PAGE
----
Rap Hits a Ceiling

The BET Awards are always one of the most electrifying nights in the world of hip-hop. For a culture that gets dissed by the Grammys and played by the AMA's, this is usually the one night where its value is genuinely appreciated. Sadly, this year the wounds were more self-inflicted.

One of the highlights of this star-studded event is always the "cyphers." The rawest most simplistic form of rap, a cypher is where a circle of emcees use rapid-fire punchlines and witty metaphors in an attempt to demonstrate their lyrical supremacy. Usually it's one of the most exciting parts of the show -- but this year, it was lackluster at best. Generic flows and subject matter mixed in with abysmal punchlines like "Your rap style is coming softer than a cats meow" and "So many rings on my fingers they call me Ringling Brothers" made the 2011 cypher a total yawn.

The uninspired performances spoke volumes about the state of the game. I mean, forgive me for not being enthused about hearing sixteen bars from Chris Brown and Estelle (Estelle? Seriously?), when I'm expecting the highest level of lyricism the game has to offer. I guess C. Breezy does have some level of street cred; when he raps about slapping hoes you gotta believe him right?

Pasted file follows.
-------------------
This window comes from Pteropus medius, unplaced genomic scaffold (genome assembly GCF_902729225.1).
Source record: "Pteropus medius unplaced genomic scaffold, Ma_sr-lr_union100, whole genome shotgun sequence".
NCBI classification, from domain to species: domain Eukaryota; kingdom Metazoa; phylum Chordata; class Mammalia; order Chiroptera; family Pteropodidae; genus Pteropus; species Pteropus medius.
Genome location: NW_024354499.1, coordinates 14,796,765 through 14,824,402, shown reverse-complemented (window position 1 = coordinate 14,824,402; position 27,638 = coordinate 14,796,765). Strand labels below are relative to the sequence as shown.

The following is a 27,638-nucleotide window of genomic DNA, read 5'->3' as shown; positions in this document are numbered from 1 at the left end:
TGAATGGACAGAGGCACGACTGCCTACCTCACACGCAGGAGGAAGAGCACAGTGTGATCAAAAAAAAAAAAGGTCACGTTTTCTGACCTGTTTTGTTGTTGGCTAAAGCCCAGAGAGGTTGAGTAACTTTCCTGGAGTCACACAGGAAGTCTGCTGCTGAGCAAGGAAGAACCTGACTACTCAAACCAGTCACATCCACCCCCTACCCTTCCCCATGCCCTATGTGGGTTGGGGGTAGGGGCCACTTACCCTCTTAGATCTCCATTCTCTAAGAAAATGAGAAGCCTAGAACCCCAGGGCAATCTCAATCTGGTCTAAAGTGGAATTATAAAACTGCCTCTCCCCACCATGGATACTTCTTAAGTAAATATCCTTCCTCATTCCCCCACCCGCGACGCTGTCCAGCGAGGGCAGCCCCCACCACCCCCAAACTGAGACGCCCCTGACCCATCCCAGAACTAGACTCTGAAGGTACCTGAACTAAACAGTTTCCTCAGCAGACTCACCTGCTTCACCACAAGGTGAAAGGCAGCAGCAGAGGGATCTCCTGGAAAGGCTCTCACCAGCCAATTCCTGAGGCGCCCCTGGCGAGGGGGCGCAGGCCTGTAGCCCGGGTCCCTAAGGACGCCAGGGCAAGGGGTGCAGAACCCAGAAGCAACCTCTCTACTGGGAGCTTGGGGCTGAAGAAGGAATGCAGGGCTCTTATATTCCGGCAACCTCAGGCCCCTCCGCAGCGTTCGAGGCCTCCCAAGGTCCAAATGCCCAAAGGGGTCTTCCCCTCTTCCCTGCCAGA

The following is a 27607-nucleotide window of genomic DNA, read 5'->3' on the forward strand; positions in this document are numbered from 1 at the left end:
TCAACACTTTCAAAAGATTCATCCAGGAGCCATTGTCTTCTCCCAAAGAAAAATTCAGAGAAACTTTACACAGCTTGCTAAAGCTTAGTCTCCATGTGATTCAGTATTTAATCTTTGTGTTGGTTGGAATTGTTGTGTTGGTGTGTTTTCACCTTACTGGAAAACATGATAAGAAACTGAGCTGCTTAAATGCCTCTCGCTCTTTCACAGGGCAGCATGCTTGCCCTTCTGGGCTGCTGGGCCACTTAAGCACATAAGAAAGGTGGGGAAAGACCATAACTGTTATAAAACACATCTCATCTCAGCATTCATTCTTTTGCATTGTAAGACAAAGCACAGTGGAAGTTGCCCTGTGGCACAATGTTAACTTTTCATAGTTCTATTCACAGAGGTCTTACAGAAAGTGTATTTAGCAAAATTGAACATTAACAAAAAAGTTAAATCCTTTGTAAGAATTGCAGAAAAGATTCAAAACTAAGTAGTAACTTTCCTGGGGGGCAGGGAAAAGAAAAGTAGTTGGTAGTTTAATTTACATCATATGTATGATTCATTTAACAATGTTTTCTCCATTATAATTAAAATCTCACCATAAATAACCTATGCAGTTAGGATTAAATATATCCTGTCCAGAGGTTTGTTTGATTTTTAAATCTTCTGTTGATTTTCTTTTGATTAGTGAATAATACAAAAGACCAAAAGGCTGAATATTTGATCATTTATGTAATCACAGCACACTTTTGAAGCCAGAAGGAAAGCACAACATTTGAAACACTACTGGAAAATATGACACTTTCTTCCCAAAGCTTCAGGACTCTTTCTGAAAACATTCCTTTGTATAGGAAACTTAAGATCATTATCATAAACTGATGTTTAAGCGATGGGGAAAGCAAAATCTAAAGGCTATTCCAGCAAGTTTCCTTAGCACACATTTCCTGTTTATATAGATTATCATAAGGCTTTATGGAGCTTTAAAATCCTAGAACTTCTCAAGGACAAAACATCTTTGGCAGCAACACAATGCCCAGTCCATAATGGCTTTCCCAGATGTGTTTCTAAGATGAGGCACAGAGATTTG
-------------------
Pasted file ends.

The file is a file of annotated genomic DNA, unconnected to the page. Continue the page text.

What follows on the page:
This year's installment wasn't all terrible. Newcomers Kendrick Lamar, Big Krit, Meek Mill, and the Shady Records group -- Yelawolf, Joe Budden, Crooked I, and Royce Da 5'9 -- were capable, but Eminem delivered the night's best verse ("Flipping the script up/ like Mike Vick getting bit in his junk/ by a pit yup Ima sick pup / I'd be a horrible magician cause I'll f*** a trick up"), which clearly established that he's still one of the best rappers in the game. But that's exactly the problem. This was the 2011 cypher -- why is a top lyricist from a decade ago able to demolish today's top new talent? Have we reached a ceiling? Is there only room to regress?

This isn't an attempt to discredit Slim Shady in any way. But if had been a 2001 cypher, there's no way Big Daddy Kane, a legend in his era, could've held a candle to newcomers like Eminem and Jay Z. Kane was genius, but as the game progressed, so should the art form. Imagine if Sugar Hill Gang's Wonder Mike had been able to beat Kane or Chuck D. in a '91-era rap-off! The idea is laughable.

Evolution in art should be the norm. Rap's first three decades was following suit, but now we're at a standstill. The BET Awards set out to be a yearly proclamation of hip hop being alive and well... but if BET Awards cypher showed us anything, its that hip-hop is on life support.